said wall having a circumferential exterior, and
said wall portion being presented by having a depression in said wall circumferential exterior at said strip for presenting said strip with a thickness radial of said axis and less than that of the remainder of said wall.
6. The screw holder and torquing tool with a screw, as claimed in
said second one of said strip ends is offset radially inward toward said axis and from the remainder of said strip for being disposed in said hollow interior and in contact with said one of said screw threaded ends for releasably restraining said screw axially of said tool, and
the offset of said strip end is in a concave shape as viewed from the exterior of said tool to thereby present a curved surface in contact with said first one of said threaded ends of said screw.
This invention relates to a screw holder and torquing, and more particularly, it relates to a torquing tool which can maneuver a screw or the like which has an axially rotatable drive portion and a shank end extending to both axial ends of the drive portion.
The prior art is aware of various tools such as screw drivers, screw holders, adapters, attachments, devices, and the like for applying screws and like members to host objects. Such known tools are capable of holding a screw and then torquing it in applying the screw to the host object. The arrangement for holding the screw can include flexible fingers or the like which hold the screw until it is imbedded in the host object. Those prior art tools are commonly in two parts, one of which holds the screw and another separate part which torques the screw.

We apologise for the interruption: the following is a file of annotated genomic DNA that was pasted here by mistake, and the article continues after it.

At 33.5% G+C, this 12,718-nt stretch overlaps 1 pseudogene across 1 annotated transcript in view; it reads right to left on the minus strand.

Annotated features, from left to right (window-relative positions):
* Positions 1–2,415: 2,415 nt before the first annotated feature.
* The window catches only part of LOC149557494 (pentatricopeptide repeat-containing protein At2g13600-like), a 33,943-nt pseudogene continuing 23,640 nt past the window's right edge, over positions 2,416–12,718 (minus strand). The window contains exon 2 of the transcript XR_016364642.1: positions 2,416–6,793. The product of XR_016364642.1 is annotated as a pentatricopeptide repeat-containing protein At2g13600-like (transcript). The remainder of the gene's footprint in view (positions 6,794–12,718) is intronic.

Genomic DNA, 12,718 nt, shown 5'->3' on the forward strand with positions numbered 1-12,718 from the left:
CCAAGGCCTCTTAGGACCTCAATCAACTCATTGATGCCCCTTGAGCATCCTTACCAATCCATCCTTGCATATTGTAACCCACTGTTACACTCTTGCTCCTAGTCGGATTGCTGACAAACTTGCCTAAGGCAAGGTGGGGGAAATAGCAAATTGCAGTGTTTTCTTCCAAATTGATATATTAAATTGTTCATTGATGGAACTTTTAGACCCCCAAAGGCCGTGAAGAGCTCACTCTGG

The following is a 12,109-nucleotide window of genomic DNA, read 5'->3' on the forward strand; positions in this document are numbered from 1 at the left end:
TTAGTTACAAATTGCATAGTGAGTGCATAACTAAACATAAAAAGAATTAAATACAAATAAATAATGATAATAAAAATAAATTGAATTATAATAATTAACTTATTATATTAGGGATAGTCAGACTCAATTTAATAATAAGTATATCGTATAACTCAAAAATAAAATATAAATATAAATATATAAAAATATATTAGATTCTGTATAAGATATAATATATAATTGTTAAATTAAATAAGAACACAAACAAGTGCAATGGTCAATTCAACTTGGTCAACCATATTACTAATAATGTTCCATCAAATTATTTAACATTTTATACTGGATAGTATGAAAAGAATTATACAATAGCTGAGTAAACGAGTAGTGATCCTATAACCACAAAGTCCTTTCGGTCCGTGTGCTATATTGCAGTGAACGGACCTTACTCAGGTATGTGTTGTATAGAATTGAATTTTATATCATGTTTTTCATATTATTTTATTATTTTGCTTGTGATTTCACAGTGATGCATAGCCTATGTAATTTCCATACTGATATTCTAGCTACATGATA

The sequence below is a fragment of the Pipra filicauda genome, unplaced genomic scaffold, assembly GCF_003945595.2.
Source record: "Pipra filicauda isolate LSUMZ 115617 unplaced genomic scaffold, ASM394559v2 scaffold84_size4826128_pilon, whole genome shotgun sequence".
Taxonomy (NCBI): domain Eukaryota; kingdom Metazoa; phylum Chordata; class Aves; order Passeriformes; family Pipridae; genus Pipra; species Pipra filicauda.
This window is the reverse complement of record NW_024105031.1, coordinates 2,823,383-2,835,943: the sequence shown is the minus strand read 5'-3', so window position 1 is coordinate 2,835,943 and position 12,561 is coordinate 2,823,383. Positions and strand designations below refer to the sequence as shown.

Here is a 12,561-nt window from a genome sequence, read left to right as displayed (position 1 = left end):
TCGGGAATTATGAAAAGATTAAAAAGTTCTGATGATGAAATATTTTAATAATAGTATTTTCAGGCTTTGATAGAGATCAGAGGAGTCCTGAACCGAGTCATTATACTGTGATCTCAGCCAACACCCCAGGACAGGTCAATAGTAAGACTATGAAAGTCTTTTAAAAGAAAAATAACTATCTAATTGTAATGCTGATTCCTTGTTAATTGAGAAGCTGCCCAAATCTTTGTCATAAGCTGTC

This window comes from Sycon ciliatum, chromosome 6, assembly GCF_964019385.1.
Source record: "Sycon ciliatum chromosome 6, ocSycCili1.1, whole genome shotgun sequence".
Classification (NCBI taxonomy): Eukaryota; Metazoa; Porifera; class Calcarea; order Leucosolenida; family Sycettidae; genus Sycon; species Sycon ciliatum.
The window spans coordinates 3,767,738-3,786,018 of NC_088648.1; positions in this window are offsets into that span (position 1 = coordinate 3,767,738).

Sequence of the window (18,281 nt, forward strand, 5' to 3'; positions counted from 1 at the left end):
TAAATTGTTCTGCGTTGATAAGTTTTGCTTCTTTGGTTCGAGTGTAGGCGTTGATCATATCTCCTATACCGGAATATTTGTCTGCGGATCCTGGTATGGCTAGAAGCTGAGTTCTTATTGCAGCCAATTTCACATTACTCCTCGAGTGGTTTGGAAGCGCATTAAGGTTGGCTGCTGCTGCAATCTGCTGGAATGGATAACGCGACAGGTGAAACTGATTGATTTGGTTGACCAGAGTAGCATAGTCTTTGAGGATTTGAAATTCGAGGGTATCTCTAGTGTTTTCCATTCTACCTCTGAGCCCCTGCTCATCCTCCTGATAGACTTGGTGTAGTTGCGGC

The present invention provides a tool which holds the screw or like work piece and also torques that work piece for applying it to the host object. This object is accomplished by trapping the screw for holding it securely so it can be accurately directed to the host object and the screw is then forcefully torqued into the host object. The tool is of a single body having two portions for those two respective functions, so it is easily and accurately be maneuvered in the application of those two functions.
The screw or the like useful in this invention is intended to be applied in surgical procedures. Thus the need for accuracy is crucial. The provision of a one-piece tool meets the requirements for the precision work that is in demand.